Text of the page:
The Knockdown Center is a sprawling, compound-like factory in Maspeth, Queens, that’s been renovated into an industrial-chic venue striving to, according to the website, “create an adaptable environment that thinks beyond what ‘is.’” In that sense, The Wilder Papers, a semi-guided experiential dance event that took place there last week, was perfectly on trend. The Wilder Papers was crafted by veterans of Sleep No More — British theater company Punchdrunk’s epic, choose-your-own adventure dance/theater show that’s been playing in three Chelsea warehouses since 2011 — and that show’s influence on the work was abundantly clear. But rather than playing on existing narratives (Sleep No More is a Hitchcock/Shakespeare mash-up), The Wilder Papers focuses on the fictional characters of Julian Wilder, an inspired scientist working with sound and movement, and his wife, Dorienne Lee, a talented dancer who’s persuaded to leave her successful career, move to an abandoned factory in remote Queens (yes, the Knockdown Center) and assist her husband with his greatest invention: an “instrument for converting movement into sound, and dance into music.” Dorienne is attracted to the promise of unlimited creative freedom offered by the raw space. The pair spends a year or so working on The Machine, develop marital issues in the process, and the whole thing ends mysteriously with Julian dead of an inexplicable but fatal head wound and Dorienne found “weakened and near-catatonic.”
That, at least, is the story detailed on the program/synopsis handed to audience members after the show had ended. Without the benefit of after-the-fact explanation, it would be difficult to parse out any specific narrative — and I will be quick to say that is fine. If reading that piece of paper after the show had filled out and enriched the experience I’d just had, I would be on board; in fact, the idea of complementing an abstract, physical version of a narrative with a more literal, written one is lovely to me. As it happened, though, the whole story was big news.
One partial sentence in the description resonated with what I had seen: “Freed from her obligations to his instrument, Lee began work on a new project of her own, a dance-narrative about torture and longing … ” Choreographically, torture and longing came through loud and clear. The opening scene between the male and female leads (Austin Goodwin and Emily Terndrup) was sexy and overly dramatic; harsh backlighting silhouetted the dancers as they clutched at each other and performed sweeping, stretching movements on a powder-covered floor, giving the air and performers a smoky, misty cast. At times the two would move into a semi-unison, which did the most to portray a sense of the psychology of the different characters. A chorus-like group of female dancers at times served as witnesses, sometimes as audience guides. Once or twice an individual dancer broke away and led a few attentive followers to a smaller room for a more intimate performance, à la Sleep No More, but we still had no sense of how these characters or their movements were connected to the central relationship between Goodwin and Terndrup.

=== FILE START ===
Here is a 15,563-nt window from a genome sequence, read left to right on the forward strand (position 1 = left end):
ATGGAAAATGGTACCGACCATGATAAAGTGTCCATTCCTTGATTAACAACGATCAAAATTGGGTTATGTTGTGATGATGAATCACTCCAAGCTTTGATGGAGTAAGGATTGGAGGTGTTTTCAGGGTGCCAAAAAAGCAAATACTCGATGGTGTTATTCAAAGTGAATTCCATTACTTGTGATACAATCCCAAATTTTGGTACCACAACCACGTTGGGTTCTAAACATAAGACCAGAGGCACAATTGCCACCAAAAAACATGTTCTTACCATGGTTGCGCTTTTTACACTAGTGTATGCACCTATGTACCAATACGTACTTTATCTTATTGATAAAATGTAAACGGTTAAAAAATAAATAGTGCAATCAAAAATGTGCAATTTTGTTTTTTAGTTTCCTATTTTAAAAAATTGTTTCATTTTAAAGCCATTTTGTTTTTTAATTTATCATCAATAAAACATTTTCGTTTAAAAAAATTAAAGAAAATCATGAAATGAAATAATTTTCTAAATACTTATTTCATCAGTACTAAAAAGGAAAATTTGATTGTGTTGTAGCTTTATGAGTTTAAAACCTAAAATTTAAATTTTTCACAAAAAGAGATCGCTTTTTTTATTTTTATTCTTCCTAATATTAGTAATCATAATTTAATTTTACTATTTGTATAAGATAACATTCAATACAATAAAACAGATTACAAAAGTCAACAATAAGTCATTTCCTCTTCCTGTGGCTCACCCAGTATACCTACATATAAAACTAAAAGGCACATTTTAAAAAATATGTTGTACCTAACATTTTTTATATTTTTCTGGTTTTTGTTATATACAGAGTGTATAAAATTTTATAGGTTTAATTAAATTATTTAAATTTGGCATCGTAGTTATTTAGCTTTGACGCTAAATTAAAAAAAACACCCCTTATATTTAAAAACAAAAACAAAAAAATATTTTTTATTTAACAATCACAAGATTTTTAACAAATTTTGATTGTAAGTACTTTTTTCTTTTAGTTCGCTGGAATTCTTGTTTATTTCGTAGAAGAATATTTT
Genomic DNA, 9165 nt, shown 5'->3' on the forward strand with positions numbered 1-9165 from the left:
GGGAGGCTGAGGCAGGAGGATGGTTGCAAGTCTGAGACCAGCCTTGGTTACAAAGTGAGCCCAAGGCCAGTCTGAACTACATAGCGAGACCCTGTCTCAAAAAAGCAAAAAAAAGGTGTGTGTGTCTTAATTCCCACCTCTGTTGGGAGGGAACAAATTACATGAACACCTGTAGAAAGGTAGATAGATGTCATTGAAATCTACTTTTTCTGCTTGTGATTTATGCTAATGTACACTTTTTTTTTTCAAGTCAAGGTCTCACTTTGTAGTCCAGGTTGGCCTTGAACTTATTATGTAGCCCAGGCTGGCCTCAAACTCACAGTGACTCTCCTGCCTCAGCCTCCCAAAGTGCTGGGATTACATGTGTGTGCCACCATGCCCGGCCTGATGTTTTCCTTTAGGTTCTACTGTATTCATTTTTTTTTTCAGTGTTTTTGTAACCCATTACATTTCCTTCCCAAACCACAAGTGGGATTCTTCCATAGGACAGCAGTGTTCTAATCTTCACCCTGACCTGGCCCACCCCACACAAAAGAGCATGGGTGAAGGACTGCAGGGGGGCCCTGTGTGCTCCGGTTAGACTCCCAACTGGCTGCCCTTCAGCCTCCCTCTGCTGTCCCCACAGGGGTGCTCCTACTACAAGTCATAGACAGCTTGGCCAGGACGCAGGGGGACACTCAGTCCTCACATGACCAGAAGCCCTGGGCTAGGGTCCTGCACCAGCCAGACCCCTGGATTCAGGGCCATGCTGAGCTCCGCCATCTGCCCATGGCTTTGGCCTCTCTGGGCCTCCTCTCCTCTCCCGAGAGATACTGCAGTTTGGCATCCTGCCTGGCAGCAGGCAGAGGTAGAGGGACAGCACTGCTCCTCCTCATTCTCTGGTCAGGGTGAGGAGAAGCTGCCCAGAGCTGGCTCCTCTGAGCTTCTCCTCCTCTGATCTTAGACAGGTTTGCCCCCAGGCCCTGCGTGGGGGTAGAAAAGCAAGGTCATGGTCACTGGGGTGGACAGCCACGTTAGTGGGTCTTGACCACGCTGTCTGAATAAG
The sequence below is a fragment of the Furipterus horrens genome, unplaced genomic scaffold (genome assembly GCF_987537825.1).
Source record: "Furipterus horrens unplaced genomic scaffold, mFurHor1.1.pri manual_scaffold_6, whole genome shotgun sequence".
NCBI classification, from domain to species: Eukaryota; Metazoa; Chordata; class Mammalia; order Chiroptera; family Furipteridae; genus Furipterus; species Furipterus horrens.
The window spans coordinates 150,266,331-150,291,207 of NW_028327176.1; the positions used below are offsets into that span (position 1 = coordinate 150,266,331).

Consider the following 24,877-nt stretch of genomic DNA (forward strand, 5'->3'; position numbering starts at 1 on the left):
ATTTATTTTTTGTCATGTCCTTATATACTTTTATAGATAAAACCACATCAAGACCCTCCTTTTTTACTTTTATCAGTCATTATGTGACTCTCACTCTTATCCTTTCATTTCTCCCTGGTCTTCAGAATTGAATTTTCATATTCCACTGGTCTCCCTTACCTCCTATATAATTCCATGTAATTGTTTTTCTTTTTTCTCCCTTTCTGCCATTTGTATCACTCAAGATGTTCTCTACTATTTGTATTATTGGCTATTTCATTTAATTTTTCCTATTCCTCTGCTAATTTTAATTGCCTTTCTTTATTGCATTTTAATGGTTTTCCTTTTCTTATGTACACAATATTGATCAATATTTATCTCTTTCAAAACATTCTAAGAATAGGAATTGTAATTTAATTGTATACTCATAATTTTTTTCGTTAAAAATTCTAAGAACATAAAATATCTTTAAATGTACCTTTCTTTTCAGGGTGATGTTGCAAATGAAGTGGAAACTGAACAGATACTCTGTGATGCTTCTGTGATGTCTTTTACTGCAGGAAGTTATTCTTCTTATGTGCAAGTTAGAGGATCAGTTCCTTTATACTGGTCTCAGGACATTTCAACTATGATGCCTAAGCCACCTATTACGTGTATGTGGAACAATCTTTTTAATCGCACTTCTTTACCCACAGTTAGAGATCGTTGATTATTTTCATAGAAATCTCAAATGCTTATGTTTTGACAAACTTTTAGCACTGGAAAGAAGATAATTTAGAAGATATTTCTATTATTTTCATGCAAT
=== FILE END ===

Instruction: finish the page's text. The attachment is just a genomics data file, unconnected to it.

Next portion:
Each scene was scored by a solo musician (Julianna Barwick, Sarah Lipstate, Skyler Skjelset, and Hannah Epperson), chosen as collaborators for their multilayered and emotional sound and their ability to improvise. The music, played on amplified guitar, piano, and violin, often started out simply, gaining complexity through the use of loop and effects pedals. The resulting ambient aural landscape that might have been more effective in a venue with better acoustics, but any intended mysteriousness or nuance was lost in an opaque wall of sound. Notable exceptions were Hannah Epperson’s two violin pieces that opened and closed the show, which were more melodic and complemented Goodwin and Terndrup’s duets.
It was towards the end of the show that I sat up and took notice, when, in another large-scale scene, the semi-unison motif suddenly became much more specific: active duets involving violent, repetitive kicks, and beautifully choreographed changes in formation exploded out of the larger group showcasing the dancers’ considerable technical talent and providing a change of pace that finally got me curious about the arc of the story.
Spaces are loaded — with energy and with possibilities. The Knockdown Center, while its original character has been all but stripped away, is an incredibly exciting space for an art maker of any kind, simply because of its vastness and the sense of having no boundaries. The Wilder Papers sat back and tried to let the space do most of the work when there was a beautiful opportunity to mine it and develop it. Dance, after all, is the movement of bodies in space, and when you have basically an unlimited amount of it, it’s up to the choreographers and dancers to find exciting ways of splitting it up, emphasizing it, changing it. Instead, I felt like I was in an art museum, being led from room to room without any sense of surprise or exploration. And why paste a fictional narrative on a place that’s filled with real-life history and potential? What was supposed to be an “immersive” performance ended up restricting itself by rejecting obvious opportunities and adhering instead to an external idea of what this type of work is “supposed” to be.
The Wilder Papers took place at the Knockdown Center (52-19 Flushing Avenue, Maspeth Queens), on June 4, at 8pm.
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